[ excerpt ]
Read about Jan Švankmajer here
Read an interview with the translator here
also by the author:
Selected Writing & Art
by Eva Švankmajerová
translated from the Czech by Gwendolyn Albert
cover and frontispiece by the author
collages by Jan Švankmajer
afterword by Vratislav Effenberger
The novel Baradla Cave has lost none of the force of its social critique and trenchant humor since it originally
appeared in samizdat in the 1980s and officially published in 1995 by Edice Analogon. A living organism, Baradla is
both place (Prague) and person (a woman), an exploration of maternity and femininity as well as a satirical look at
the overweening mother-state and consumer society. The language collage comprising pseudo-scientific jargon, the diction of
interwar magazines for women and girls, the demotic, and metaphoric stream is complemented by Jan Švankmajer's erotic
collages, as scenes of episodic sexual violence alternate with humorous reflections on various ingrained habits and
customs. With a seemingly boundless sense of the absurd, Švankmajerová fingers here practically everything having
to do with modern existence: substance abuse, violent sex crimes, rampant consumerism, pervasive corruption, and dysfunctional family relationships.
It is like looking at a surrealistic painting. You might say What is going on? but when you look closer
there is a certain sense of something even if it is not entirely clear what that something is. Humour and the unreal are part but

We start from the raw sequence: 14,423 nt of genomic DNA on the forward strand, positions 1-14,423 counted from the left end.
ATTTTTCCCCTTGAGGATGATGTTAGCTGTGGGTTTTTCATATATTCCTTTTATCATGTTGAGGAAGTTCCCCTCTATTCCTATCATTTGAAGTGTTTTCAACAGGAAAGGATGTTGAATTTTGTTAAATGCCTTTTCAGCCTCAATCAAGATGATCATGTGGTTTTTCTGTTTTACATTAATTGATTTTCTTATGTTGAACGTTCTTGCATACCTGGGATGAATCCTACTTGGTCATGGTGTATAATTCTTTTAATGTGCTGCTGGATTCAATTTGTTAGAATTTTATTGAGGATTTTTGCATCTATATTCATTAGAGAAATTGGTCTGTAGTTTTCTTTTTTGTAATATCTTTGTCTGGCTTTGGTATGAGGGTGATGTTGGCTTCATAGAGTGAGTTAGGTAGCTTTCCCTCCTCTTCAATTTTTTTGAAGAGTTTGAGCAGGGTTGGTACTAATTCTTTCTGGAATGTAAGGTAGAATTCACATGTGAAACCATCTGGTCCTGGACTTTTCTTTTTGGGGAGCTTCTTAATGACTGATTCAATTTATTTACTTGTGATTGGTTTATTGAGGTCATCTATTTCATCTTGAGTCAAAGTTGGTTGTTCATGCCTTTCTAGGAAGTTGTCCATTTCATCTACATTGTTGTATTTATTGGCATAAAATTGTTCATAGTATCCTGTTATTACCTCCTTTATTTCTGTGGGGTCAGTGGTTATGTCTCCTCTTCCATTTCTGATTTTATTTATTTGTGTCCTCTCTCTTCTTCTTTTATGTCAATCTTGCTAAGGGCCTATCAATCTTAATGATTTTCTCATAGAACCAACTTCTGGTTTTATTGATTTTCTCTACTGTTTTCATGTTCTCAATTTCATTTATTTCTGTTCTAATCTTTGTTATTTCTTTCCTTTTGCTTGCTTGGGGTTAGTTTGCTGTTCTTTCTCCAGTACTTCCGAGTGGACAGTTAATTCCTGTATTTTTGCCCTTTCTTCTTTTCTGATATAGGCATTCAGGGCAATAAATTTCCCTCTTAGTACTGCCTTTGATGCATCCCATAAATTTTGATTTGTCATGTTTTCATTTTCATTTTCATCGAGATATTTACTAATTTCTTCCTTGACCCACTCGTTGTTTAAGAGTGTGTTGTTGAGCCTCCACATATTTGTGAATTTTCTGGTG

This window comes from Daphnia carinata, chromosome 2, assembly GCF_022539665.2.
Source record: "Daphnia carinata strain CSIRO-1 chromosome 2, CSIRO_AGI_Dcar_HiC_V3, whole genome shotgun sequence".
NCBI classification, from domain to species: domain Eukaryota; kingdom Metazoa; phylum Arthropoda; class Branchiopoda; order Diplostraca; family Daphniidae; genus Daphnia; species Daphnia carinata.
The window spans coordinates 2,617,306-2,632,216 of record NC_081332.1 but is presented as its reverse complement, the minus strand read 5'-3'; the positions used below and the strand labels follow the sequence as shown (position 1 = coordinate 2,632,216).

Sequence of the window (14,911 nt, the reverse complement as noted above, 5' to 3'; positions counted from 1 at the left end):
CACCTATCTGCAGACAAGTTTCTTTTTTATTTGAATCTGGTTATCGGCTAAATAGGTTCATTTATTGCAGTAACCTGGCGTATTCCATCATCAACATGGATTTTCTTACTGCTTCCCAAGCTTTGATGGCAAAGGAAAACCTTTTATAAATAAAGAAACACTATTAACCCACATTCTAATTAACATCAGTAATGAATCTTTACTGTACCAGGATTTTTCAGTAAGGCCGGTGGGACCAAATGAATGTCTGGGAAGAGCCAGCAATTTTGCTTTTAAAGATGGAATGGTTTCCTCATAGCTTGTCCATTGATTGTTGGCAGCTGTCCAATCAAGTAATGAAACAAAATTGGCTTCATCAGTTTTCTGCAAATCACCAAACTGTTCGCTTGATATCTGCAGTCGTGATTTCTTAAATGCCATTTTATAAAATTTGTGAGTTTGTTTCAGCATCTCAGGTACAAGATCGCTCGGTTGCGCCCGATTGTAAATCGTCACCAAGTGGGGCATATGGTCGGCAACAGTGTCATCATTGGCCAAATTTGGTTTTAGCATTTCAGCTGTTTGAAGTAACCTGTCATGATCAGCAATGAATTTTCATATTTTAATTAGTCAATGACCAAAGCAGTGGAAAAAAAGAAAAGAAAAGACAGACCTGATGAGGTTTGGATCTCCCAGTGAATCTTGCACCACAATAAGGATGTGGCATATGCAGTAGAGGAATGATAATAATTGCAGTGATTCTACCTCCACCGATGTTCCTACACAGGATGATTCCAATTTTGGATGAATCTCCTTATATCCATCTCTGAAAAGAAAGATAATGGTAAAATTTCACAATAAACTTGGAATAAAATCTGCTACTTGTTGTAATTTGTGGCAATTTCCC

only part of it, while much of it is letting us see the world in a completely different way from the way we normally do and that i
s what Švankmajerová brilliantly does in this novel. The only surprise is that it is not better known.
— The Modern Novel
How long must English-language readers wait for someone to translate her.
— Penelope Rosemont (editor
of Surrealist Women)
Švankmajerová's mode of literary expression
is likewise heavily visual in character and, like
her paintings, the writing reflects a delicate
balance of reality and irony, humor and terror. [...] The
novel is an astute and satirical – however troubling
– account of late 20th-century society.
Švankmajerová's style of surrealism can be daunting at first. The stream-of-consciousness thoughts of one character often wind and wend their way into
the mind of another. Whether that mind belongs to a man, a woman, or a cave
is sometimes for the reader to decide. But her use of surrealism to convey
non-life under totalitarianism pre-dates the same technique visible in
Victor Pelevin's novel The Clay Machine Gun. Both works describe a
crumbling society speeding towards America's consumer lifestyle, with large
Japanese corporations in the driving seat.
— Blue Ear
158 pp., 14 x 20 cm
softcover with flaps
5 color illustrations
fiction : surrealism
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